With the arrival of talkies, every major studio hopped on the musical bandwagon by turning out lavish "revues," spotlighting their top stars performing specialty numbers. MGM's entry in this all-star genre was Hollywood Revue of 1929, which, though a box-office smash and a "Best Picture" Oscar nominee, is an absolutely deadly experience when seen today. Even so, it coasts by on its curiosity value, as several major MGM luminaries display their all-talking, all-singing, all-dancing talents (or lack of same). The film is hosted by Conrad Nagel and Jack Benny, the latter still purveying the "wise-guy" personality he used on screen before adopting his more likable radio characterization. Some of the individual acts are modestly entertaining: Joan Crawford, the top of her head cut off due to faulty camerawork, is quite appealing in a jazz number; Laurel and Hardy and Buster Keaton provide genuine laughs, the former in a makeshift magic act and the latter performing a burlesque ballet; Bessie Love and Marion Davies are cute and cuddly in their respective musical numbers, while Marie Dressler is outrageously funny in her brace of appearances; and, best of all, Cliff Edwards solemnly introduces MGM's "signature" tune Singin' in the Rain, which serves as a leitmotif throughout the picture. Other "highlights" are more impressive for their concept than their actual execution: Gus Edwards' "Lon Chaney Will Get You if You Don't Find Out" would have been more interesting had the real Lon Chaney Sr. made an appearance (something he reportedly refused to do), while John Gilbert and Norma Shearer's "slang" version of the balcony scene in Romeo and Juliet (a sequence filmed in Technicolor) produces winces rather than laughs. At that, these scenes are easier to digest than the wretched sentimental ballad Your Mother and Mine, performed ad nauseum by the otherwise reliable Charles King, and the overproduced and under-rehearsed Orange Blossom finale (also in color). Long available only in its 82-minute TV release version, Hollywood Revue of 1929 was restored to nearly its original 125-minute length in the 1970s; the film is worth seeing once for historical purposes, but is hardly a "keeper," even for the most diligent of video collectors.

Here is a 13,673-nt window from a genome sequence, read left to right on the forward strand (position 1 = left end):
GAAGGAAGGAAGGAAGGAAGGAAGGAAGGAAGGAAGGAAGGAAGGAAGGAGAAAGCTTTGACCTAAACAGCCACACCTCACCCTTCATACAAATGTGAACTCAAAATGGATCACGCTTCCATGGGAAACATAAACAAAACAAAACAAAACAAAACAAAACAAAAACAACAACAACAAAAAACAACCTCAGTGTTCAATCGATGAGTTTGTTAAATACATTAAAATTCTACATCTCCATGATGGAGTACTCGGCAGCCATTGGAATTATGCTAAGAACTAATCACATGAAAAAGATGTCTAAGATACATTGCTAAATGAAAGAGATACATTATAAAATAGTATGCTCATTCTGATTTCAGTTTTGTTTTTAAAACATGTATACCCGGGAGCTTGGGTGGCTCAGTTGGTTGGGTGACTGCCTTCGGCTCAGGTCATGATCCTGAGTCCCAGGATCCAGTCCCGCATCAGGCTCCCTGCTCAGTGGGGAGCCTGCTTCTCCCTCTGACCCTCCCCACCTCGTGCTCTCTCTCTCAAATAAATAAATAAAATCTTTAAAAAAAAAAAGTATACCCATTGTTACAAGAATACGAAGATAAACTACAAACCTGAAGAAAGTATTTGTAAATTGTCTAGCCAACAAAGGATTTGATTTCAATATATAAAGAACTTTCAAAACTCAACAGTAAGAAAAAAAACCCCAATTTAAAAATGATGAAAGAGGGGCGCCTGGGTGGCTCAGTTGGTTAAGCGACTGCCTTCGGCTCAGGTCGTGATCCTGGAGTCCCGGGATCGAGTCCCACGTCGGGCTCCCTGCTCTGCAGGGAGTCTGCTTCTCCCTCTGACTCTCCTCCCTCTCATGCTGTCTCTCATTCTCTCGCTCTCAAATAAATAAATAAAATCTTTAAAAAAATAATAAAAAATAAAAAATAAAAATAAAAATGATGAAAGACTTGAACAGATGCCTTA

by Hal Erickson synopsis